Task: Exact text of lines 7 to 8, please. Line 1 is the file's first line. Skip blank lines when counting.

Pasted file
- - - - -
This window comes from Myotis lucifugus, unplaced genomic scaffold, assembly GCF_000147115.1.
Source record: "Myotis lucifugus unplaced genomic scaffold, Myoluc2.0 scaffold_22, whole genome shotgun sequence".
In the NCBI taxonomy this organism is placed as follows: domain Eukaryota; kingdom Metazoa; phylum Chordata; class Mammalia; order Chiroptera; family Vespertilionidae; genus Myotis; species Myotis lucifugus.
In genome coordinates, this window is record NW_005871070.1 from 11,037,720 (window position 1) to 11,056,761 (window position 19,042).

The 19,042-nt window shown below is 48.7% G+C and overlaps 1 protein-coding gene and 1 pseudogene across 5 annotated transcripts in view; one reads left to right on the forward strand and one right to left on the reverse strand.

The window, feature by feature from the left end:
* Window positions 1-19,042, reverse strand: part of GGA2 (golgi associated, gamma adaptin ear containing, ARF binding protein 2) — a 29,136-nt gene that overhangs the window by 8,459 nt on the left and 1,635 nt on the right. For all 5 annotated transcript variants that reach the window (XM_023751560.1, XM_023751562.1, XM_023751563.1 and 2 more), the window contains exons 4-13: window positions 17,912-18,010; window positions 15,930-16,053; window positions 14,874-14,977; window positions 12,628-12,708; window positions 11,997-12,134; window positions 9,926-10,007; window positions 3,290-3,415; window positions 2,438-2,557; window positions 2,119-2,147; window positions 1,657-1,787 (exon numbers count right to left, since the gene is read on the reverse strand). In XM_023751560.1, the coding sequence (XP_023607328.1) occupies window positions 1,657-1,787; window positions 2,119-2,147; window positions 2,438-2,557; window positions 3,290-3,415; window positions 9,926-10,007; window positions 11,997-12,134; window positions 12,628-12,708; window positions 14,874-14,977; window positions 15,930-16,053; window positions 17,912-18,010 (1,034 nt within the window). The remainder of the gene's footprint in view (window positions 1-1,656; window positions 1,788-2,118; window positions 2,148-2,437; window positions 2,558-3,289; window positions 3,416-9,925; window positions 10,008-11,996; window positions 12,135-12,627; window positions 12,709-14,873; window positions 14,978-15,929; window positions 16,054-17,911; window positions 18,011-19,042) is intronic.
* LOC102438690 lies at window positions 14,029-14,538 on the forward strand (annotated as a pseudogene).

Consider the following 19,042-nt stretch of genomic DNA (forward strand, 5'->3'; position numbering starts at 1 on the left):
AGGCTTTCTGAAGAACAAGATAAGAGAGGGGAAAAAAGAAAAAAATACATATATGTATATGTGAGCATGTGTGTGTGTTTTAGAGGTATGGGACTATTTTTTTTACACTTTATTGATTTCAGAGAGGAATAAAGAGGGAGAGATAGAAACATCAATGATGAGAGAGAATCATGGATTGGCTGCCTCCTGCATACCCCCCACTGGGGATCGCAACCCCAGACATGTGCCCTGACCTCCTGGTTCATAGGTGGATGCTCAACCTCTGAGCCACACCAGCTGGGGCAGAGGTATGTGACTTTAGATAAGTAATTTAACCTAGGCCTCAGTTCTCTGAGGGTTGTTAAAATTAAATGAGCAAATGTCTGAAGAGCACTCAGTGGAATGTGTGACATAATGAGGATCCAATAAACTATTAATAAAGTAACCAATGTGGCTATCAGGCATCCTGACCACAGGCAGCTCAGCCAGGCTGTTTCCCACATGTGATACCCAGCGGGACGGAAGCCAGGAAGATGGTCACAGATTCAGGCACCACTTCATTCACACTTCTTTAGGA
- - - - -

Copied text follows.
* Window positions 1-19,042, reverse strand: part of GGA2 (golgi associated, gamma adaptin ear containing, ARF binding protein 2) — a 29,136-nt gene that overhangs the window by 8,459 nt on the left and 1,635 nt on the right. For all 5 annotated transcript variants that reach the window (XM_023751560.1, XM_023751562.1, XM_023751563.1 and 2 more), the window contains exons 4-13: window positions 17,912-18,010; window positions 15,930-16,053; window positions 14,874-14,977; window positions 12,628-12,708; window positions 11,997-12,134; window positions 9,926-10,007; window positions 3,290-3,415; window positions 2,438-2,557; window positions 2,119-2,147; window positions 1,657-1,787 (exon numbers count right to left, since the gene is read on the reverse strand). In XM_023751560.1, the coding sequence (XP_023607328.1) occupies window positions 1,657-1,787; window positions 2,119-2,147; window positions 2,438-2,557; window positions 3,290-3,415; window positions 9,926-10,007; window positions 11,997-12,134; window positions 12,628-12,708; window positions 14,874-14,977; window positions 15,930-16,053; window positions 17,912-18,010 (1,034 nt within the window). The remainder of the gene's footprint in view (window positions 1-1,656; window positions 1,788-2,118; window positions 2,148-2,437; window positions 2,558-3,289; window positions 3,416-9,925; window positions 10,008-11,996; window positions 12,135-12,627; window positions 12,709-14,873; window positions 14,978-15,929; window positions 16,054-17,911; window positions 18,011-19,042) is intronic.
* LOC102438690 lies at window positions 14,029-14,538 on the forward strand (annotated as a pseudogene).